Jamaica Observer: MONTEGO BAY, St James, By Horace Hines — The health department has given the owner of the property that houses Pathways International Kingdom Restoration Ministries 24 hours to clean up the filthy, stench-ridden location now infamous as the place where two of its members were killed in an alleged human sacrifice ritual, and a third shot dead after reportedly attacking the police. The deadline expires at 1:00 pm today.
Steps have also been taken to ensure that if the owner fails to comply, and the State has to act, it can recoup funds spent in removing the garbage and solid waste now strewn across the property.
Health officials yesterday declined to identify the property owner, but that individual has also been given 24 hours to remedy a mosquito infestation there.
A team from the St James Health Department visited the Albion, St James, location yesterday in response to complaints of an unbearable stench emanating from it.
“We found numerous nuisances. There was a heavy infestation of pests, rodents, roaches, flies, maggots, based on food that would have broken down. [There was a] severe odour nuisance on entering the property. This would have been from the breaking down of chicken and other products that… spoiled,” Lennox Wallace, parish manager of the St James Public Health Services, told reporters after his team returned from the scene.
“After the inspection, the officers… prepared a notice and served it on the owner of the property,” he added.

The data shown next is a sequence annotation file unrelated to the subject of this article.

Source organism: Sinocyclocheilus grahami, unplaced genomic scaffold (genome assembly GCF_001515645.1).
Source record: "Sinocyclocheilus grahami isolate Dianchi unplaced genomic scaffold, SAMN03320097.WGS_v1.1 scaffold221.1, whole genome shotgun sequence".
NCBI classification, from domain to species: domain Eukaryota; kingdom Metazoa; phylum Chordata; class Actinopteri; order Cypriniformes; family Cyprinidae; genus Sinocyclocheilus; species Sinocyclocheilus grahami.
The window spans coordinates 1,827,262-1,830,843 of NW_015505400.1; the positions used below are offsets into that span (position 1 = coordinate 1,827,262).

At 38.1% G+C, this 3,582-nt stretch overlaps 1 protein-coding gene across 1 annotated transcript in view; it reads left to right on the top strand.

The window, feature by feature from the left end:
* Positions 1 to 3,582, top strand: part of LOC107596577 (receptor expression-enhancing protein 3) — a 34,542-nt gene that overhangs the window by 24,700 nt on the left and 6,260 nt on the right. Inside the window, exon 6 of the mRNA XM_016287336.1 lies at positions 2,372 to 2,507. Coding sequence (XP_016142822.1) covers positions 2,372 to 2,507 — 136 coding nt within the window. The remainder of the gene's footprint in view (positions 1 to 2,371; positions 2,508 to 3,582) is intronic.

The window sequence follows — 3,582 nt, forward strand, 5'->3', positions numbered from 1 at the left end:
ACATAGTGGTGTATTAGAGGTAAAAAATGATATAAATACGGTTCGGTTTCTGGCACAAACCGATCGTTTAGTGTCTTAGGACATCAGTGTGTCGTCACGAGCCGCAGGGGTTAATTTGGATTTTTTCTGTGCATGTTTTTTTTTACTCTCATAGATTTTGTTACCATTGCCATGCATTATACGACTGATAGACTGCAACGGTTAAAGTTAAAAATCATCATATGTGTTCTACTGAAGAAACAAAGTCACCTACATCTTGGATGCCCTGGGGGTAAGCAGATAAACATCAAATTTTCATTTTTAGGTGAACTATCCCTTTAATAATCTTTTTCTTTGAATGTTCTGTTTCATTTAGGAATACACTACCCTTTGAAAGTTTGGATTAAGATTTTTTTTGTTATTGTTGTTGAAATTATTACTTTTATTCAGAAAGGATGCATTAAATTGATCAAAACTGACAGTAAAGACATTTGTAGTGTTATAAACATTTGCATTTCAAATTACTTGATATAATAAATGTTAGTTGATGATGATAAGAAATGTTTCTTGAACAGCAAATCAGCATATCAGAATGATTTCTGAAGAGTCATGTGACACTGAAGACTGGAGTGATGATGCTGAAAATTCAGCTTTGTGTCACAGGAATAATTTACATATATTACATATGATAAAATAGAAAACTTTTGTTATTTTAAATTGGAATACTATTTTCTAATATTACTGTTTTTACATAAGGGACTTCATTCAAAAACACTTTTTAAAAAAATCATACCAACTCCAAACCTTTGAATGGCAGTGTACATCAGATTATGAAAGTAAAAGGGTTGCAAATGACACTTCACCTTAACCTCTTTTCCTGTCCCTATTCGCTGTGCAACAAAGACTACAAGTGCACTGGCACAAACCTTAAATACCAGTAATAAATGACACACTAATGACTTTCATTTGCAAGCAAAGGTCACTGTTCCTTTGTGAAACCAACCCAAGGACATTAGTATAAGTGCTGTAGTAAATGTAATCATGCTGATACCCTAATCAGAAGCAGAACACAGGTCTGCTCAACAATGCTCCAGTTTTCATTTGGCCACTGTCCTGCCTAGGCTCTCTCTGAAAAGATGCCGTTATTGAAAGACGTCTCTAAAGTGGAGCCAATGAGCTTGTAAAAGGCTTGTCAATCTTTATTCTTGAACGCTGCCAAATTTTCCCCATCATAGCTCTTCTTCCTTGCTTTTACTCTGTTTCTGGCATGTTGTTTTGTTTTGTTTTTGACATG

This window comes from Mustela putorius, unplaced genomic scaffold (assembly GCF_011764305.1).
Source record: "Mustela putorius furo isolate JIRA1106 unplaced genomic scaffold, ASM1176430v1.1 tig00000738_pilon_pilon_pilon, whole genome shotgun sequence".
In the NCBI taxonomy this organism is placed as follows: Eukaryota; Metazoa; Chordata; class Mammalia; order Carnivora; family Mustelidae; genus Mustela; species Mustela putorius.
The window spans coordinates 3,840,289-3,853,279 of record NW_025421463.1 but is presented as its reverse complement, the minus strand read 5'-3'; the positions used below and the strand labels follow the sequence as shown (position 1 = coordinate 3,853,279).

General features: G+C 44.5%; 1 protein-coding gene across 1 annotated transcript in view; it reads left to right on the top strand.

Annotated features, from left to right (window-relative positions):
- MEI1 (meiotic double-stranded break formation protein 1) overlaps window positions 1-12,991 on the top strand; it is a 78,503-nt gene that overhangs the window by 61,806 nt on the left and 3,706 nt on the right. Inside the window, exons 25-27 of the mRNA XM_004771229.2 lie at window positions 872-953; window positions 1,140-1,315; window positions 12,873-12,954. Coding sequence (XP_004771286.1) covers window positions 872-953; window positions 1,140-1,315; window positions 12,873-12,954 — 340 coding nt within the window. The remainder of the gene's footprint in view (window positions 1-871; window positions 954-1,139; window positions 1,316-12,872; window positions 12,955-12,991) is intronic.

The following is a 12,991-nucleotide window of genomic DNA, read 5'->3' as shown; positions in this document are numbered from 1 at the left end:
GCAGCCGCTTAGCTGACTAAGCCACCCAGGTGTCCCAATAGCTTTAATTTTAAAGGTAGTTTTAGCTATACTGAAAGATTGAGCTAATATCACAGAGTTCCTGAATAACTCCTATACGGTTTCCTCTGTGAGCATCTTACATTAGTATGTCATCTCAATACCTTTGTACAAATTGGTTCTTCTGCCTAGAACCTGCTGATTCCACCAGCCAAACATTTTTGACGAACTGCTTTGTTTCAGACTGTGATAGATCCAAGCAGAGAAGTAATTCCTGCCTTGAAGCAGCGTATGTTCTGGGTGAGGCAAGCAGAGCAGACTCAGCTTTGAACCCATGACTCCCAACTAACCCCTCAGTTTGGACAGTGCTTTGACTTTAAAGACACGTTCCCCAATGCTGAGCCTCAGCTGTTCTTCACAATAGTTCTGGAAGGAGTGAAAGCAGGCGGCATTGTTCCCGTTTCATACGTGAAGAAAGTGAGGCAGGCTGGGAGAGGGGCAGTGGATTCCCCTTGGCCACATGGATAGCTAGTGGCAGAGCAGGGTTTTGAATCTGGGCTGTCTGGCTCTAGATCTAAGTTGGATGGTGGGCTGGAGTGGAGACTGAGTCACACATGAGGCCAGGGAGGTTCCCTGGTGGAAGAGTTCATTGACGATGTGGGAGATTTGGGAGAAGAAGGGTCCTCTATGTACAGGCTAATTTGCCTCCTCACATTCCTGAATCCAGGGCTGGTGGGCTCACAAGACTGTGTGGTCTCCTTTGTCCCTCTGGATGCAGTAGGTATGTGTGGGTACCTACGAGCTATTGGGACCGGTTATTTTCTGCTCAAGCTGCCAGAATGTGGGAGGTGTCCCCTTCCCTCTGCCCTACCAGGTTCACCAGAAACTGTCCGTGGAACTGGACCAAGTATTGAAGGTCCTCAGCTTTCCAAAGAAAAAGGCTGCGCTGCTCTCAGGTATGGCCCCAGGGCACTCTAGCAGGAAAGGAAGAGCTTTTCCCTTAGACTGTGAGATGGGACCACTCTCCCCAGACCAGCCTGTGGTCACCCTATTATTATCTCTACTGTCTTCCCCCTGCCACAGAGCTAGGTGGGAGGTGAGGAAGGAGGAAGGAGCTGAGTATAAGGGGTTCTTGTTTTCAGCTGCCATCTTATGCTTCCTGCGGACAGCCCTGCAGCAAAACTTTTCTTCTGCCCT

His team noted that, in addition to the rotting food, uncontained human waste was present at the property, said Wallace.
Supplies of food were found in the building on October 17 after the police entered to prevent further killings. The foods were largely provided by followers of Pathways’ cult leader Kevin Smith who had told them to purchase supplies in preparation for coming disaster.
A team from the St James Municipal Corporation will also visit the property this weekend, he added, to address any issues not attended to by the owner.
“We… also contacted the local board of health and the St James Municipal Corporation. They [will be] going to that property over the weekend to eliminate some of what we would have seen and to put a caveat on that property so they can collect funds that they would have spent to have some of that nuisance abated,” Wallace explained.
“If the 24-hour notice we served is not obeyed, we want to ensure that we have a plan B where we can eliminate those nuisances, but that the owners of the property will have to repay for expenses,” he added.
The goal, he said, is to ensure that residents of the community “can live in peace” and not suffer any adverse effects as a result of the conditions at Pathways. He also encouraged them to report any further concerns.
“As long as it is a public health [issue] we will deal with it immediately. We intend to make the parish as safe as possible, as far as public health is concerned,” Wallace assured.
Looters, curiosity seekers, and the media have had free run of the unsecured building for the past few days.
The police made their last visit to the building on Monday and, as it is no longer a crime scene, they have no further interest in it.
Also on Monday, the controversial Pathways leader Smith died as a result of injuries sustained during a three-vehicle car crash on the Linstead bypass in St Catherine as he was being transported by the police from Montego Bay to Kingston. He was on the verge of being charged with two counts of murder, two counts of wounding with intent, and illegal possession of firearm in relation to the vicious killings of 39-year-old Taneka Gardner and 38-year-old Michael Scottsdale Brown, both of St James, inside the building on October 17, 2021.
Smith’s co-accused, Andre Ruddock, is scheduled to return to court on November 3 to answer to one count each of murder and wounding with intent.